Getting through the day while struggling with mental health is difficult. Trying to be productive isn’t easy when you’re dealing with negative thoughts, a lack of energy or any one of the many symptoms that make existing hard. Nevertheless, millions of people do their best every single day get through things, and one of the best ways to explain that is through metaphors.
Metaphors are used in many areas of life, and they can be very helpful in describing and understanding people’s mental health. Whether it’s a simple story or a more detailed description, a good metaphor can help someone begin to understand the sort of pain and struggle you’re going through. If you’ve ever been told that someone “hasn’t heard it like that before,” you know what I’m talking about. A metaphor about mental health makes it more relatable to those who might not totally get what’s going on – in others or even themselves.
When I was in my therapy session yesterday, my therapist brought up the ‘Bus Metaphor’, which is a popular metaphor for people who are taking part in Acceptance and Commitment Therapy (otherwise known as ACT). It can be a pretty lengthy metaphor, but the gist of it is this: imagine life is like a bus route, and you’re the bus driver. You make stops along the way, picking people up and dropping them off. These passengers reflect your thoughts, which means that you can have good passengers and bad passengers. You’re welcome to acknowledge these passengers and even confront them, but at the end of the day, you still have to drive the bus.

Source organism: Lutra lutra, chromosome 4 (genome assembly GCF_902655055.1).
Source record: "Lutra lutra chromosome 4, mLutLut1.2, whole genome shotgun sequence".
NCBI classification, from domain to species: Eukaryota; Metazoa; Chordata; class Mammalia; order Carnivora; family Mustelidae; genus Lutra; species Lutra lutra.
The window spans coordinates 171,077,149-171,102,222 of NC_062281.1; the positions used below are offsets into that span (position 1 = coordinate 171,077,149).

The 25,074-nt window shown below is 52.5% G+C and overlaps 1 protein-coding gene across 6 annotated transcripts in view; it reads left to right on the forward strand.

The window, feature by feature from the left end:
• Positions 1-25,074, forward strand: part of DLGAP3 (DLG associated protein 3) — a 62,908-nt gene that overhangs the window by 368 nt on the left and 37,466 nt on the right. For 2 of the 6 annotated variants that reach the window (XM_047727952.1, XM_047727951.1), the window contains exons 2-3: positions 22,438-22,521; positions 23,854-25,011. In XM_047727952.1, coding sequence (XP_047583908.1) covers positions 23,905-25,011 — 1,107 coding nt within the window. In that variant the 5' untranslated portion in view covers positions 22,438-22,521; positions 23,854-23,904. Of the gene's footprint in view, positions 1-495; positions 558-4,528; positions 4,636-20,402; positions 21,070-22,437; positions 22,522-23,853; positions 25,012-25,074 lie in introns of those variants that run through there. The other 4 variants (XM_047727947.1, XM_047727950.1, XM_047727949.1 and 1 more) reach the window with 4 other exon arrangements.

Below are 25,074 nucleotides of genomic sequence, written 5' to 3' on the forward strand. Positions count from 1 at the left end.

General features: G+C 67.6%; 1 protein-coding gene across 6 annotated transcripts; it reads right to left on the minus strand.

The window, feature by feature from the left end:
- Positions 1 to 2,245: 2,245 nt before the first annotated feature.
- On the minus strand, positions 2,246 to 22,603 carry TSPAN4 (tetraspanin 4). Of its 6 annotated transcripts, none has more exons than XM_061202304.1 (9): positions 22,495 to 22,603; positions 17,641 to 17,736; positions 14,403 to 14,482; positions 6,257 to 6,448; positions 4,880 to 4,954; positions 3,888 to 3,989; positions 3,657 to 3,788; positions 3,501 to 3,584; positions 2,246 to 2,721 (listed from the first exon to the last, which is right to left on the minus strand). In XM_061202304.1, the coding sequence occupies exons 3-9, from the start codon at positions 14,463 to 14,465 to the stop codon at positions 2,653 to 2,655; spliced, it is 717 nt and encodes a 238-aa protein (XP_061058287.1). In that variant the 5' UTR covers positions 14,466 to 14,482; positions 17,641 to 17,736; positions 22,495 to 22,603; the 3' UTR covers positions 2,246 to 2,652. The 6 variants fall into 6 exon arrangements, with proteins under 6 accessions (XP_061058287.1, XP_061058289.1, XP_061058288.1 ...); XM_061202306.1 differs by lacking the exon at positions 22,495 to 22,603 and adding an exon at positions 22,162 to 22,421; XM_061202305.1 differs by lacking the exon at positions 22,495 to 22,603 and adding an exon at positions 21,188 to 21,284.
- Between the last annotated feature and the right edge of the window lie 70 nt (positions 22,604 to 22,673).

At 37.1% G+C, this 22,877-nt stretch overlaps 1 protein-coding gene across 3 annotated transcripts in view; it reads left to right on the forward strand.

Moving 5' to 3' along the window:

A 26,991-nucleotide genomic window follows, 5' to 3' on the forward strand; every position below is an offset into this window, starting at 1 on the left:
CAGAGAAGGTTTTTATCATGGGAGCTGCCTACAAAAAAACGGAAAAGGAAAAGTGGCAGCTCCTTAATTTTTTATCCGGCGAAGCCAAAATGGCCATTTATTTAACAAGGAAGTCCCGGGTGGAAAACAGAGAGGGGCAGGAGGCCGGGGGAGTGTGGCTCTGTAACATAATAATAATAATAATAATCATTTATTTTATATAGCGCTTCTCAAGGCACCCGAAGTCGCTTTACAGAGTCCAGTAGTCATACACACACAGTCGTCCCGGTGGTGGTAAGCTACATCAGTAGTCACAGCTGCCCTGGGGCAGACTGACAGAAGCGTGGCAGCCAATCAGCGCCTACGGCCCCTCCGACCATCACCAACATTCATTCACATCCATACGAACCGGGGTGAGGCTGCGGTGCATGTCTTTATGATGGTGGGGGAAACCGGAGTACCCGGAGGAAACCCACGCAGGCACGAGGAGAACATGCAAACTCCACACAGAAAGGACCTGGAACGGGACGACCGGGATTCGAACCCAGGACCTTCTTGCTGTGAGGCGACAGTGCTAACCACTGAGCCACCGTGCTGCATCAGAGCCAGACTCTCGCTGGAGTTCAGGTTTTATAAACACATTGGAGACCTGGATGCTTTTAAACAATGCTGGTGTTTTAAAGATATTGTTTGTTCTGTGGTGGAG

There’s a lot more that can go into the metaphor (you can read this description to dive a little deeper), but at it’s heart, it’s a very accurate description of what it can be like being in someone’s head. I identified very strongly with the metaphor, and the wrinkles and specifics that he also mentioned spoke to me too. But I also know that there are plenty of other popular metaphors that people use to talk about mental health. Even if I don’t always feel like they’re describing me, I’ve been through enough to understand where they’re coming from. And that’s a very good start.
Metaphors can also help people understand their own specific mental health issues. For far too long, people were told to describe how they felt as good, bad, or neutral. There wasn’t patience for a longer explanation, even though a longer explanation always would have helped. Mental health is incredibly nuanced, and a one-word answer might be sufficient to deal with people in everyday life, but we should be encouraged to share more. By trying to explain how you feel most days through language, it helps us understand our mind a little more and how we operate.
Since I love words and language, especially when it comes to mental health, it makes sense that metaphors interest me, but I wanted to open the floor to my readers! Do you all use metaphors to talk about mental health? What are some effective/popular metaphors for describing mental health issues that you’ve heard or said? I’m always eager to learn more!